Reviving the Comedy Game Genre

Gamasutra recently published an interview with Al Lowe, creator of Leisure Suit Larry, one of the very few successful “comedic” game franchises ever developed. After many years, Al is jumping back into development with Sam Suede: Undercover Exposure. Yes, goofy sexuality has returned to the industry.  😉

I’ve often wondered why comedy-centric games are so rare. After all, every other visual medium has its fair share of humorous content. When Henry and I last chatted about this, he offered the following insights:

  • As they often say, comedy is when YOU slip on a banana peel, tragedy is when I slip on a banana peel. Games are (mostly) all about what happens to the player.
  • You can make elements of a game world funny — a kind of Alice in Wonderland effect — but the player may become frustrated if they don’t know what to do or how to respond. In other words, games can inadvertently drag out that uncomfortable feeling that happens when you “don’t get it.”
  • Comedy is rooted, in part, in the broad range of potential, unpredictable human responses. This is why flexible comedians like Robin Williams and Jim Carey are so successful (and even they botch the job from time to time.) How do you capture this element of comedy in a video game?

I’m not sure what can be done to account for these issues, and it’s been so long since I played the Leisure Suit Larry games that I can’t recall many examples of what made them funny. (I do recall that the Larry games were more interesting and ingenuous than funny… and maybe that says something.)

What are the funniest in-game moments that you have ever experienced?

4 responses to “Reviving the Comedy Game Genre

  1. Via email from Pierre: “Spitting contest in Monkey Island – funniest, best written adventure game series…”

  2. Tim Crosby

    I gotta say, I think you are missing something here. While I agree that comedy is not a strong genre among games, I think that it is an important component of many games.

    Monkey Island is the shining example. However, there’s also the excellent web-based RPG Kingdom of Loathing. Beyond those, I would claim that there are truly funny moments in Prince of Persia: The Sands of Time and Neverwinter Nights — thanks primarily to good writing. Some of the quests, items, and dances in WoW are also amusing (and, arguably, everything about Gnomes). The humor here is good, provides important counterpoint to drama, and is often the impetus for people to spread the word about a game.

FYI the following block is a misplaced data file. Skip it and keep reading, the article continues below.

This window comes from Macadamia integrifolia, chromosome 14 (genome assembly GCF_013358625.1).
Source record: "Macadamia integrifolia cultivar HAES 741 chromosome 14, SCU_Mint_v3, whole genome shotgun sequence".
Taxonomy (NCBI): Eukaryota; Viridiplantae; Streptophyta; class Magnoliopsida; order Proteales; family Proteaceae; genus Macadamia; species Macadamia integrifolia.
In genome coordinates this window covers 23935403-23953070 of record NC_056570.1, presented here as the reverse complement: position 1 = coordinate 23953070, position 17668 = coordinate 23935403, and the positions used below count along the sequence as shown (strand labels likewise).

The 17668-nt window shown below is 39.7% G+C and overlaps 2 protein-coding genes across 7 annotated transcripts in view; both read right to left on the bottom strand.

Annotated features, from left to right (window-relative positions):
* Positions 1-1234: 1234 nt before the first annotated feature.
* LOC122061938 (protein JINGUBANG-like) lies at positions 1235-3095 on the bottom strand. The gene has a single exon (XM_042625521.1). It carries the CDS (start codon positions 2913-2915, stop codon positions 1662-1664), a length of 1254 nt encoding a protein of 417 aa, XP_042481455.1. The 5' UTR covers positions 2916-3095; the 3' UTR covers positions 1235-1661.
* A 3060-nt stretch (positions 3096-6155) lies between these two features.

Maybe humor is just different in games? I think Katamari Damacy and is inherently funny. There is something morbidly amusing about Carmageddon. Kingdom Hearts even emphasises humor sometimes.

    The idea that other visual mediums have higher incidence of comedy is interesting. It’s a good subject for study: there are plenty of funny movies and books, and other interactive entertainment (I’m specifically thinking of D&D here) can be hilarious. Maybe the type of humor present in games is most like that in songs — admittedly a non-visual medium.

  3. > While I agree that comedy is not a strong genre among games,
    > I think that it is an important component of many games.

    I’m not disagreeing with that. But it’s like pointing out that humor (i.e. comic relief) is an important part of any drama film. Doesn’t change the fact that it’s still a *drama*.

    I’m hoping to dig into the reasons that successful “comedy games” are so much rarer than film and television comedies. Sure, there have been some examples (Monkey Island seems the most beloved). But why so few…

  4. A late comment…
    You can do a lot with good comedic writing for NPCs — so players are getting surprising, funny responses
    to things that they do. I did a lot of that w/ our Aerosmith music-action game Quest for Fame. It
    worked well, and I’d say the game was a comedy — where the main game action was music-based. It’s harder
    to do with multiplayer or especialy MMO games, where main interactions are between players.
    It’s the difference between writing a comedy and throwing a really funny party…

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